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An excerpt from www.HouseOfNames.com archives copyright 2000 - 2017


The Anglo-Saxon name Weeler comes from when its first bearer worked as a wheelwright. In medieval times wheels were wooden and quite fragile and high maintenance. Thus there was a high demand for both wheels and skilled people to make and repair them.

Weeler Early Origins



The surname Weeler was first found in Worcestershire where they held a family seat from ancient times, before and after the Norman Conquest in 1066, at Martin Hussingtree.

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Weeler Spelling Variations


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Weeler Spelling Variations



Until quite recently, the English language has lacked a definite system of spelling rules. Consequently, Anglo-Saxon surnames are characterized by a multitude of spelling variations. Changes in Anglo-Saxon names were influenced by the evolution of the English language, as it incorporated elements of French, Latin, and other languages. Although Medieval scribes and church officials recorded names as they sounded, so it is common to find one person referred to by several different spellings of his surname, even the most literate people varied the spelling of their own names. Variations of the name Weeler include Wheeler, Wheler, Wheller and others.

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Weeler Early History


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Weeler Early History



This web page shows only a small excerpt of our Weeler research. Another 111 words (8 lines of text) covering the years 1620, 1686, 1642, 1656, 1694 and 1603 are included under the topic Early Weeler History in all our PDF Extended History products and printed products wherever possible.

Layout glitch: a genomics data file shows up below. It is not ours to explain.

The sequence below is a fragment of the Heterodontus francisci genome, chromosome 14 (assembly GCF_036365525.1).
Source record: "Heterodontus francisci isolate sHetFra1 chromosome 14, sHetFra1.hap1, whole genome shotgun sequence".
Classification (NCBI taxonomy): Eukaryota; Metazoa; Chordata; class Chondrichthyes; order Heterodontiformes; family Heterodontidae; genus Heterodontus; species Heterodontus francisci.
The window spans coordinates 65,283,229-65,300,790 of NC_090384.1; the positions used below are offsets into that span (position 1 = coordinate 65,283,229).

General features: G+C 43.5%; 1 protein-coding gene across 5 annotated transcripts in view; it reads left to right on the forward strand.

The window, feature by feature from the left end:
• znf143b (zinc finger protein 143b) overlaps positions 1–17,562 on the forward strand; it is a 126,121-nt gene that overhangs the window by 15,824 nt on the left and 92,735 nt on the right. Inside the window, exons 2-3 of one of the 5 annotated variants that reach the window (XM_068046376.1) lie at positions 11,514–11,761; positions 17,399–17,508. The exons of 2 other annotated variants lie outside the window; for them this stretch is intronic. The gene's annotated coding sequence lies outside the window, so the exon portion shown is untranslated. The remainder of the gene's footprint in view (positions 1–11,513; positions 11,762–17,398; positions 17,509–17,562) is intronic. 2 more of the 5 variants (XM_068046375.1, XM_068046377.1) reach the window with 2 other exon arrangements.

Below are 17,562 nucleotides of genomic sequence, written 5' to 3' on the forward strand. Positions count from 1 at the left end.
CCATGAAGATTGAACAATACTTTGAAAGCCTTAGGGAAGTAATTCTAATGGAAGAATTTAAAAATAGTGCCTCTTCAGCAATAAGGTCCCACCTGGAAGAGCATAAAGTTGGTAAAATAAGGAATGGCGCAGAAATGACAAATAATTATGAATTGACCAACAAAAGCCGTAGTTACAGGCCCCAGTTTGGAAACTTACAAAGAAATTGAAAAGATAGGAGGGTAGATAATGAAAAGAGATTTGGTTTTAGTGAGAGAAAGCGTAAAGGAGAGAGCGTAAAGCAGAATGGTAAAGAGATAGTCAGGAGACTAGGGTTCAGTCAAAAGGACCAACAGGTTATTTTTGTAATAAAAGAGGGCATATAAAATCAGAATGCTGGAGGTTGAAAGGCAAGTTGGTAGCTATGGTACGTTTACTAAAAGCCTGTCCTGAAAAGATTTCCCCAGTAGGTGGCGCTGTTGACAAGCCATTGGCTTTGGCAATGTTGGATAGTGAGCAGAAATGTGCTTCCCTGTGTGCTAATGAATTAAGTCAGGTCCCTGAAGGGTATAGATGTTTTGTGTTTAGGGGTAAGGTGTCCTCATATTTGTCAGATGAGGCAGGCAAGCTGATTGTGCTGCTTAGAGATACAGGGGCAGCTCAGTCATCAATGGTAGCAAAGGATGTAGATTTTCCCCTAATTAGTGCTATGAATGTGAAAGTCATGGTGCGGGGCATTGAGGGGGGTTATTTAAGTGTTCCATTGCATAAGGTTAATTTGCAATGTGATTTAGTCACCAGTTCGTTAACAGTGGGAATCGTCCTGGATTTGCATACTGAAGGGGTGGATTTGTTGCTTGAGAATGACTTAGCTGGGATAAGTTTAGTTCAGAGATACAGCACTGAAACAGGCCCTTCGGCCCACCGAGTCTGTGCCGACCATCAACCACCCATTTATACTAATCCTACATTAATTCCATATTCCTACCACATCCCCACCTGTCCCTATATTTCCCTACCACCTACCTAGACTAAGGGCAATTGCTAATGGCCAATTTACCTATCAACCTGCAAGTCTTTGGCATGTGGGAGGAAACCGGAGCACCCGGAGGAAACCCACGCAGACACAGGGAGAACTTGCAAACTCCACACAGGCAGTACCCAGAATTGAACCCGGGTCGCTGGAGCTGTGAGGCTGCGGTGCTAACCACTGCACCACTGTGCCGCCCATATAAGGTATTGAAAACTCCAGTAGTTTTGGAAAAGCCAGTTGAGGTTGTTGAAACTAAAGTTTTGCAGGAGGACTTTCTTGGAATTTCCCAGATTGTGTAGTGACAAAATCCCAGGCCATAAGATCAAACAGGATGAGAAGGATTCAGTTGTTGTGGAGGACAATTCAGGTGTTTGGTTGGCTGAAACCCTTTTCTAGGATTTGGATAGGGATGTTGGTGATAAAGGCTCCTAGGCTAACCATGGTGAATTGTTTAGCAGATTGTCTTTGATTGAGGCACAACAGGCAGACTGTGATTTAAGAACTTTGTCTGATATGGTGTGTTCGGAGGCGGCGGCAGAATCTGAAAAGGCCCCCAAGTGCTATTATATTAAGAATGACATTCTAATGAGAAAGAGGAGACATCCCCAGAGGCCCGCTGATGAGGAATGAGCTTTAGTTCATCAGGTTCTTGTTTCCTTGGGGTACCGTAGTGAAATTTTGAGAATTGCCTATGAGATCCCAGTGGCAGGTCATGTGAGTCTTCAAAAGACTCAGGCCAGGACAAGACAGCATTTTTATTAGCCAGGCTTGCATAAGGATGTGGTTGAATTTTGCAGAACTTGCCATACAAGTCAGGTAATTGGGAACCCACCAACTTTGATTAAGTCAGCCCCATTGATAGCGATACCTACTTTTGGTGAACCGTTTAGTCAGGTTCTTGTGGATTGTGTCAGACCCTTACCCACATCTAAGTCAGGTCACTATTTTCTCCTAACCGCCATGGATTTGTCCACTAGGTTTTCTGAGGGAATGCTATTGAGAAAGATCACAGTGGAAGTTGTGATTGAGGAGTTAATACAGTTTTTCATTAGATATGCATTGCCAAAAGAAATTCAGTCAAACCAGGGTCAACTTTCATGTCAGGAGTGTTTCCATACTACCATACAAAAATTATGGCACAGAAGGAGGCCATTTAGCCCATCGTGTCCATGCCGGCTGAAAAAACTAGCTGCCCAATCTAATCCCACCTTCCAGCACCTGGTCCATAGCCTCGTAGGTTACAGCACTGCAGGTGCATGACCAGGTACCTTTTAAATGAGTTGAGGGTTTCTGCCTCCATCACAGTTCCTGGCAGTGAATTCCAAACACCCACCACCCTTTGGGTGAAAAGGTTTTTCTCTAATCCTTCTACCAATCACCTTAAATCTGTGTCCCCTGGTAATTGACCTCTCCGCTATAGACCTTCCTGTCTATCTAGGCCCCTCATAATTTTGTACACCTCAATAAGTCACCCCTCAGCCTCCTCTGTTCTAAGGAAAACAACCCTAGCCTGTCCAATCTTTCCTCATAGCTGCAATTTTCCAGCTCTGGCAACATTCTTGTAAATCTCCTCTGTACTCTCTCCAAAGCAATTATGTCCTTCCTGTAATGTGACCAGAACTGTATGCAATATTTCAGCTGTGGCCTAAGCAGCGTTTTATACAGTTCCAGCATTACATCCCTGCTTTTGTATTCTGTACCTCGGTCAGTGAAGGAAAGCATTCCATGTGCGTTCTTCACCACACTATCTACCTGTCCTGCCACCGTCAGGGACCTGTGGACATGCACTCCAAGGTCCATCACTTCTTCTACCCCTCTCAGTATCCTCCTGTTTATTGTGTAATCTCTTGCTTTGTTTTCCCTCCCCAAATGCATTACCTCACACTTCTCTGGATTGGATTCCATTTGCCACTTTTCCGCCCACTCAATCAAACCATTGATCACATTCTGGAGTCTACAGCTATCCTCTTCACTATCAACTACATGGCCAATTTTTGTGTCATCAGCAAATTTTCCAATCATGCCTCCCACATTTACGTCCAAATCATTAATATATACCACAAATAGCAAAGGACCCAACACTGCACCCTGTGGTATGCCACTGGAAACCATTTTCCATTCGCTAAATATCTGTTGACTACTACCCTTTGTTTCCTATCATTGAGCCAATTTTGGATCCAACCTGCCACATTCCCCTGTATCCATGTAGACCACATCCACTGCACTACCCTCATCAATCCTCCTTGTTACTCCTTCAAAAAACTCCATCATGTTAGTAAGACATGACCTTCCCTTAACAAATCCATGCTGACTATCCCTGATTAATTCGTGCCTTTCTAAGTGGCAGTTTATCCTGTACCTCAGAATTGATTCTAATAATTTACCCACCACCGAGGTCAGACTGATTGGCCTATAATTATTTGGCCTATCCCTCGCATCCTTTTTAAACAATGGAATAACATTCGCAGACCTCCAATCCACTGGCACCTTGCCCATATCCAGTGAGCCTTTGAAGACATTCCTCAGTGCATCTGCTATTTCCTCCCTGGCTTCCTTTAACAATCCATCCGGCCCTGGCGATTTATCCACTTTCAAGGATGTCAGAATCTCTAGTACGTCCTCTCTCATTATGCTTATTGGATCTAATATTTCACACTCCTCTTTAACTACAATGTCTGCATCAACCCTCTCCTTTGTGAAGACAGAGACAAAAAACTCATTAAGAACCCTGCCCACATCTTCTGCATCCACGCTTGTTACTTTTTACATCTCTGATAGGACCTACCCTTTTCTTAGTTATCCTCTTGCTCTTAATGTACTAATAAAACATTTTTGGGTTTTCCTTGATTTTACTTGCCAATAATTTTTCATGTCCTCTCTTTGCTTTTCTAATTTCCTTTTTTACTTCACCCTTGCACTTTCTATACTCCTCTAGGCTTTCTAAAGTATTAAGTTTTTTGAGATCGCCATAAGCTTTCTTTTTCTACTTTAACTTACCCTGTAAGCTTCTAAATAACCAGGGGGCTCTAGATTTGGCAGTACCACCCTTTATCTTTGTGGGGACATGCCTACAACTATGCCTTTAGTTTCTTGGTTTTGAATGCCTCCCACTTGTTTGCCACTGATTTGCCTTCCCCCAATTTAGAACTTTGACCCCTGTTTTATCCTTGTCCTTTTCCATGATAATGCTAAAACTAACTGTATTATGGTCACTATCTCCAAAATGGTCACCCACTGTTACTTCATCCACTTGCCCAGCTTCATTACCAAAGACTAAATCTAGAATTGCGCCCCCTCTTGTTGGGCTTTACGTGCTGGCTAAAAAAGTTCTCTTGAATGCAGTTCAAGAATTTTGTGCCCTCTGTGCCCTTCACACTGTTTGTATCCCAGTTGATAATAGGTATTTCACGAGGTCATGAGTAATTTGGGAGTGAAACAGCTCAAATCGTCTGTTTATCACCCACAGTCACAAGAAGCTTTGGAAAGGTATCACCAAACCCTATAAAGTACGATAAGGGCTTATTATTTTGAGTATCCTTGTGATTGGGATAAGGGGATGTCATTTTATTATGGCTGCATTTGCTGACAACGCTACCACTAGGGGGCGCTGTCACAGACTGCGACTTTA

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Weeler Early Notables (pre 1700)


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Weeler Early Notables (pre 1700)



Another 45 words (3 lines of text) are included under the topic Early Weeler Notables in all our PDF Extended History products and printed products wherever possible.

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Weeler In Ireland


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Weeler In Ireland



Some of the Weeler family moved to Ireland, but this topic is not covered in this excerpt. Another 71 words (5 lines of text) about their life in Ireland is included in all our PDF Extended History products and printed products wherever possible.

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The Great Migration


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The Great Migration



Searching for a better life, many English families migrated to British colonies. Unfortunately, the majority of them traveled under extremely harsh conditions: overcrowding on the ships caused the majority of the immigrants to arrive diseased, famished, and destitute from the long journey across the ocean. For those families that arrived safely, modest prosperity was attainable, and many went on to make invaluable contributions to the development of the cultures of the new colonies. Research into the origins of individual families in North America revealed records of the immigration of a number of people bearing the name Weeler or a variant listed above:

Weeler Settlers in United States in the 17th Century

  • Joane Weeler, who landed in Virginia in 1665-1666 [1]CITATION[CLOSE]
    Filby, P. William, Meyer, Mary K., Passenger and immigration lists index : a guide to published arrival records of about 500,000 passengers who came to the United States and Canada in the seventeenth, eighteenth, and nineteenth centuries. 1982-1985 Cumulated Supplements in Four Volumes Detroit, Mich. : Gale Research Co., 1985, Print (ISBN 0-8103-1795-8)